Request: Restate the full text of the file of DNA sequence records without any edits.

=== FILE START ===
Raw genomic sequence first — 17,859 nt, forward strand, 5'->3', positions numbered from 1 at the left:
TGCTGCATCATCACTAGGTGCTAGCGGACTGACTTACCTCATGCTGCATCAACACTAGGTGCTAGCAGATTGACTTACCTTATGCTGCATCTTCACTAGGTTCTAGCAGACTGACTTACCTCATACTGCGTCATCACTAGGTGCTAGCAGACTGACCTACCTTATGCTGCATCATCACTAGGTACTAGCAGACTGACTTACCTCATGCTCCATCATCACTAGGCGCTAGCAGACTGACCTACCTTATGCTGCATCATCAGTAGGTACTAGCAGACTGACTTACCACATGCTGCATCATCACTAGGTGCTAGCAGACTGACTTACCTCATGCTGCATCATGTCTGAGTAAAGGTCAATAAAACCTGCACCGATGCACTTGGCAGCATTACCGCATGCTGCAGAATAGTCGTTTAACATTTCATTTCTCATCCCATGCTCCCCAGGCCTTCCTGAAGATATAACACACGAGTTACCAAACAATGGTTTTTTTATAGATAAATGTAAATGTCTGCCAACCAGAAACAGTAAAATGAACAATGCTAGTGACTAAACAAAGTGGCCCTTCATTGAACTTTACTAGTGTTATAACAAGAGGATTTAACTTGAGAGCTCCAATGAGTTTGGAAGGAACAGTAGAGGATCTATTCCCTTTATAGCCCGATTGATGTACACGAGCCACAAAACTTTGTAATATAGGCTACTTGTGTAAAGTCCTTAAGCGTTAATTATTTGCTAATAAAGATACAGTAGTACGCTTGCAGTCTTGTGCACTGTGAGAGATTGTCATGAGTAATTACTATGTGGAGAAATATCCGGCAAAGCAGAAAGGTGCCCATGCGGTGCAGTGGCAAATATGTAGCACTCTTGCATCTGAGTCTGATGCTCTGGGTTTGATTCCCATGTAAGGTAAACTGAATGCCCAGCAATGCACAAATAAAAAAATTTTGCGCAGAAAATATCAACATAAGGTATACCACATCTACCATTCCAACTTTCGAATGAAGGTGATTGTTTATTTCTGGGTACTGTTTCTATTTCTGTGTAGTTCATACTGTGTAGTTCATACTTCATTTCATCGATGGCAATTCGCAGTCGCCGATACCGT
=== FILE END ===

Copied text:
Raw genomic sequence first — 17,859 nt, forward strand, 5'->3', positions numbered from 1 at the left:
TGCTGCATCATCACTAGGTGCTAGCGGACTGACTTACCTCATGCTGCATCAACACTAGGTGCTAGCAGATTGACTTACCTTATGCTGCATCTTCACTAGGTTCTAGCAGACTGACTTACCTCATACTGCGTCATCACTAGGTGCTAGCAGACTGACCTACCTTATGCTGCATCATCACTAGGTACTAGCAGACTGACTTACCTCATGCTCCATCATCACTAGGCGCTAGCAGACTGACCTACCTTATGCTGCATCATCAGTAGGTACTAGCAGACTGACTTACCACATGCTGCATCATCACTAGGTGCTAGCAGACTGACTTACCTCATGCTGCATCATGTCTGAGTAAAGGTCAATAAAACCTGCACCGATGCACTTGGCAGCATTACCGCATGCTGCAGAATAGTCGTTTAACATTTCATTTCTCATCCCATGCTCCCCAGGCCTTCCTGAAGATATAACACACGAGTTACCAAACAATGGTTTTTTTATAGATAAATGTAAATGTCTGCCAACCAGAAACAGTAAAATGAACAATGCTAGTGACTAAACAAAGTGGCCCTTCATTGAACTTTACTAGTGTTATAACAAGAGGATTTAACTTGAGAGCTCCAATGAGTTTGGAAGGAACAGTAGAGGATCTATTCCCTTTATAGCCCGATTGATGTACACGAGCCACAAAACTTTGTAATATAGGCTACTTGTGTAAAGTCCTTAAGCGTTAATTATTTGCTAATAAAGATACAGTAGTACGCTTGCAGTCTTGTGCACTGTGAGAGATTGTCATGAGTAATTACTATGTGGAGAAATATCCGGCAAAGCAGAAAGGTGCCCATGCGGTGCAGTGGCAAATATGTAGCACTCTTGCATCTGAGTCTGATGCTCTGGGTTTGATTCCCATGTAAGGTAAACTGAATGCCCAGCAATGCACAAATAAAAAAATTTTGCGCAGAAAATATCAACATAAGGTATACCACATCTACCATTCCAACTTTCGAATGAAGGTGATTGTTTATTTCTGGGTACTGTTTCTATTTCTGTGTAGTTCATACTGTGTAGTTCATACTTCATTTCATCGATGGCAATTCGCAGTCGCCGATACCGT